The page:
India against turning domestic pledges into international pact

India against turning domestic pledges into international pact

India against turning domestic pledges into international pact

Activists of a US Youth Climate organisation protest outside the United Nations Climate Change Conference 2009 in Copenhagen on Thursday. REUTERS

India said its targets were not up for review as the US and China exchanged barbs at the key climate talks here over the blame for global warming and funds to mitigate the problem.

“We already have an agreement... we are quite prepared through our national communications to report what we are doing, but that is for the purpose of information only,” Chandrashekar Dasgupta, senior Indian negotiator at the climate change meet here, told PTI.

“It is not subject to review, to verification, to re-negotiation, to dialogue or any such thing. It is a nationally determined voluntary target... nothing less, nothing more,” said Dasgupta, who has also served as the Indian ambassador to China and European Union.
India has set a goal of 20 to 25 per cent reduction in carbon intensity by 2020, compared to the 2005 levels. Dasgupta’s remarks came a day after US special envoy on climate change, Todd Stern, said here that emerging countries like India, China and South Africa would not be given a “pass” on carbon emissions and that they needed to wrap up their “significant” proposals into an international agreement.

As Environment ministers and negotiators from 192 countries discussed tackling climate change at their marathon meeting here, the US and China, the world’s two largest carbon emitters, traded heated exchanges.

“Provision of financial support to developing countries by developed countries is not an act of charity or philanthropy of rich people,” Yu Qingtai, China’s climate envoy, told reporters. “It is the legal and historical responsibility of the developed countries.”
However, Stern said “we absolutely recognise our historic role in putting emissions in the atmosphere, up there, but the sense of guilt or culpability or reparations, I just categorically reject that.”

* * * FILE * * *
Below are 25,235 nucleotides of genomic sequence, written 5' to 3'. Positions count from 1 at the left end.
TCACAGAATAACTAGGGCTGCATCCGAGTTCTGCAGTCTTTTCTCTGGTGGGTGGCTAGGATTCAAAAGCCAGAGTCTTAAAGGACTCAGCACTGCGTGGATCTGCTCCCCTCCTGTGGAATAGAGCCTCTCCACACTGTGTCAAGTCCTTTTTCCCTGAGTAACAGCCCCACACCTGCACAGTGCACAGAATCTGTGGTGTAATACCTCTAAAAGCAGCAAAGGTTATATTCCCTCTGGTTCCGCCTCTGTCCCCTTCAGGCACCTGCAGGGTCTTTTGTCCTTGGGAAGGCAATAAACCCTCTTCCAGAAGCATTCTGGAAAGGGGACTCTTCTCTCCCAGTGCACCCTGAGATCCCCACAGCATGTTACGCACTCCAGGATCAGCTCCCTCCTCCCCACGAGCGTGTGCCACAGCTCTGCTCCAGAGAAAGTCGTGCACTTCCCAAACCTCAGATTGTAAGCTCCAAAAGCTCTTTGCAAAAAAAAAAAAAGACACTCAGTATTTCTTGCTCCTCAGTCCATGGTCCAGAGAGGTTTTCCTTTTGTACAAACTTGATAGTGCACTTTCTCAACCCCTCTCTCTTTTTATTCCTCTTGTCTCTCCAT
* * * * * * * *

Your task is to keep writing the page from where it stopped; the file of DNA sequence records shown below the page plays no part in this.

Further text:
Uncertainties remain

At this point of the negotiations at the Copenhagen conference, the commitments made on mitigation and finance by developed countries have not yet emerged and a lot of uncertainties remained in key outstanding issues, Indian officials here said.

“The level of ambition, which has so far been indicated by the major developed countries, does not really add up to what we would regard as being significant,” Shyam Saran, Prime Minister Manmohan Singh’s Special Envoy on Climate Change, said.

“It is not keeping in with minimum range of the Intergovernmental Panel on Climate Change (IPCC).” UN scientists from the IPCC have underlined the need for aggregate emission reduction by industrialised countries of between minus 25 per cent and 40 per cent over 1990 levels by 2020 with global emissions falling by at least 50 per cent by 2050.

In the BASIC draft prepared by India, China, Brazil and South Africa, countries taking nationally voluntary measures are obligated to report on how these are going through national communications to the United Nations Framework Convention on Climate Change and the implementation of these targets are up for internal domestic review only.

Stern, the US climate change chief, also said that while China had made significant commitments, the world would like to see more. He urged Beijing to make “a real commitment,” highlighting that while the US emissions were flattening out and then going down, China’s emissions were steadily rising.

The Indian side noted here that if the US was assessing the “adequacy” of China’s commitment, India could be up next for this assessment, which negated the basic fact that these announced targets were “voluntary” and could not be subjected to an adequacy check.